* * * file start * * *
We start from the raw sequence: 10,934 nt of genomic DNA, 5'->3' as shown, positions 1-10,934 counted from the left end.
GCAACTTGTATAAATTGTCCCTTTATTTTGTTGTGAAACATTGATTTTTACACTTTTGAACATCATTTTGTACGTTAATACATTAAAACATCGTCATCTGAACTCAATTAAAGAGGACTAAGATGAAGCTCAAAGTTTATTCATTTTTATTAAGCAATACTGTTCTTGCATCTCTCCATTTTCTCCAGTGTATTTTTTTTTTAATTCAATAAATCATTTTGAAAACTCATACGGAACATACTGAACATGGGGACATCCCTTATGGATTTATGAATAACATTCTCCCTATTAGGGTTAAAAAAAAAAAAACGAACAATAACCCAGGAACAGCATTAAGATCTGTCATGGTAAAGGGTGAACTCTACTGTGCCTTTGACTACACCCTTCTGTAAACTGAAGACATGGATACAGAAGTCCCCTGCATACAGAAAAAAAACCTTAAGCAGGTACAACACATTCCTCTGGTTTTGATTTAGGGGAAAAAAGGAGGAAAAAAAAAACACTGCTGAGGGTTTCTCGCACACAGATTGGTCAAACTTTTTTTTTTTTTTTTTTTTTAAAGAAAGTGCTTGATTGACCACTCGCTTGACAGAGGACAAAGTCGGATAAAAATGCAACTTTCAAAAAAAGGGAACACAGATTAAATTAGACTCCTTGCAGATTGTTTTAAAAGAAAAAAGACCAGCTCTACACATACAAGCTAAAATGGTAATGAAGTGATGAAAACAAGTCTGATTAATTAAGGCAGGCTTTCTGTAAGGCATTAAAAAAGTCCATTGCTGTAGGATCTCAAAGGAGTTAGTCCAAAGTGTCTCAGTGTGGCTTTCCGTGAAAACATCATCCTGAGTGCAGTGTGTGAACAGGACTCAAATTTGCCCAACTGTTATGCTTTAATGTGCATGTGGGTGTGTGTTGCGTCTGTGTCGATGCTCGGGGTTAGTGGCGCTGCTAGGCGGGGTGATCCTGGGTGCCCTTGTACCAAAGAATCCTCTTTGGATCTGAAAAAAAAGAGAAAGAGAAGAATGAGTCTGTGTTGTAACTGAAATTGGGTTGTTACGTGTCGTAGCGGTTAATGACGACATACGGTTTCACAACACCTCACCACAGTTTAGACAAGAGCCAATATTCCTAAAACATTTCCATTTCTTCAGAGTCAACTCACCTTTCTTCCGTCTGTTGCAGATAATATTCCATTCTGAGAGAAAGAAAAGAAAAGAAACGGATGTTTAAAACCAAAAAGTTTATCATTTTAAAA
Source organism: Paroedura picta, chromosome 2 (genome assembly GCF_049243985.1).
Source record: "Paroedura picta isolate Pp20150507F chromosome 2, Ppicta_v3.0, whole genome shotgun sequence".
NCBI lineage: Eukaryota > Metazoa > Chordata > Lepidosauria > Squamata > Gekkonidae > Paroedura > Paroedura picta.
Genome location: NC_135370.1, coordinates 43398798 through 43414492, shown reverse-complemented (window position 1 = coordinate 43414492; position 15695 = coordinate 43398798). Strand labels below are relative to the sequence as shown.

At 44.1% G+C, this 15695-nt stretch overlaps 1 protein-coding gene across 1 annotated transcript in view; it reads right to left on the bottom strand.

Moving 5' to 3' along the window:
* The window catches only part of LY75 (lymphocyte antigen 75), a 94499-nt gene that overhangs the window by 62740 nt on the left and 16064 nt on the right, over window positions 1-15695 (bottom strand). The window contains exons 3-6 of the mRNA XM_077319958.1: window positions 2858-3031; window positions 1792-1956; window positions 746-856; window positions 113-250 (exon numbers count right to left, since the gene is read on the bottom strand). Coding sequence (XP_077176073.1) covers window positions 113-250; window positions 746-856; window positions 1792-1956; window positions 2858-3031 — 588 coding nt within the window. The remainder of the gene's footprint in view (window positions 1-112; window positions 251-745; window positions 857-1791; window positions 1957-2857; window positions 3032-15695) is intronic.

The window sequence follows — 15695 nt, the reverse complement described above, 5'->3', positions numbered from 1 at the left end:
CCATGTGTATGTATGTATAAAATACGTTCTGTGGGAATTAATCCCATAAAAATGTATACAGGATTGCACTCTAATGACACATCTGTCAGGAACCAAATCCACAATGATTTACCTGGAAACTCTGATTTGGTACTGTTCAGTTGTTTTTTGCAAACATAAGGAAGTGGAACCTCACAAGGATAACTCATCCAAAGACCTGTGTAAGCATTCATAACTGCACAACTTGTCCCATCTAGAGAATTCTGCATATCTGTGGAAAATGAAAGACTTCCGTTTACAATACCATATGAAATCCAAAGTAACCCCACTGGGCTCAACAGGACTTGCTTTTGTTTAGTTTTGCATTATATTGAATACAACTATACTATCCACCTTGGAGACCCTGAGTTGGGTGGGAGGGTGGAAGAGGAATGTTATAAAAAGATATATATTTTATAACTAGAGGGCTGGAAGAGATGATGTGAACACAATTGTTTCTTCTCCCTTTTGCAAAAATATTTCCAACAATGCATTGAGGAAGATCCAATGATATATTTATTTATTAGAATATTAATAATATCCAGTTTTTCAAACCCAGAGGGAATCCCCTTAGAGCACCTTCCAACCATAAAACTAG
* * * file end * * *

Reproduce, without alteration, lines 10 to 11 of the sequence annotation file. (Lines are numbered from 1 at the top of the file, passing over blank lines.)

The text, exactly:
The window sequence follows — 15695 nt, the reverse complement described above, 5'->3', positions numbered from 1 at the left end:
CCATGTGTATGTATGTATAAAATACGTTCTGTGGGAATTAATCCCATAAAAATGTATACAGGATTGCACTCTAATGACACATCTGTCAGGAACCAAATCCACAATGATTTACCTGGAAACTCTGATTTGGTACTGTTCAGTTGTTTTTTGCAAACATAAGGAAGTGGAACCTCACAAGGATAACTCATCCAAAGACCTGTGTAAGCATTCATAACTGCACAACTTGTCCCATCTAGAGAATTCTGCATATCTGTGGAAAATGAAAGACTTCCGTTTACAATACCATATGAAATCCAAAGTAACCCCACTGGGCTCAACAGGACTTGCTTTTGTTTAGTTTTGCATTATATTGAATACAACTATACTATCCACCTTGGAGACCCTGAGTTGGGTGGGAGGGTGGAAGAGGAATGTTATAAAAAGATATATATTTTATAACTAGAGGGCTGGAAGAGATGATGTGAACACAATTGTTTCTTCTCCCTTTTGCAAAAATATTTCCAACAATGCATTGAGGAAGATCCAATGATATATTTATTTATTAGAATATTAATAATATCCAGTTTTTCAAACCCAGAGGGAATCCCCTTAGAGCACCTTCCAACCATAAAACTAG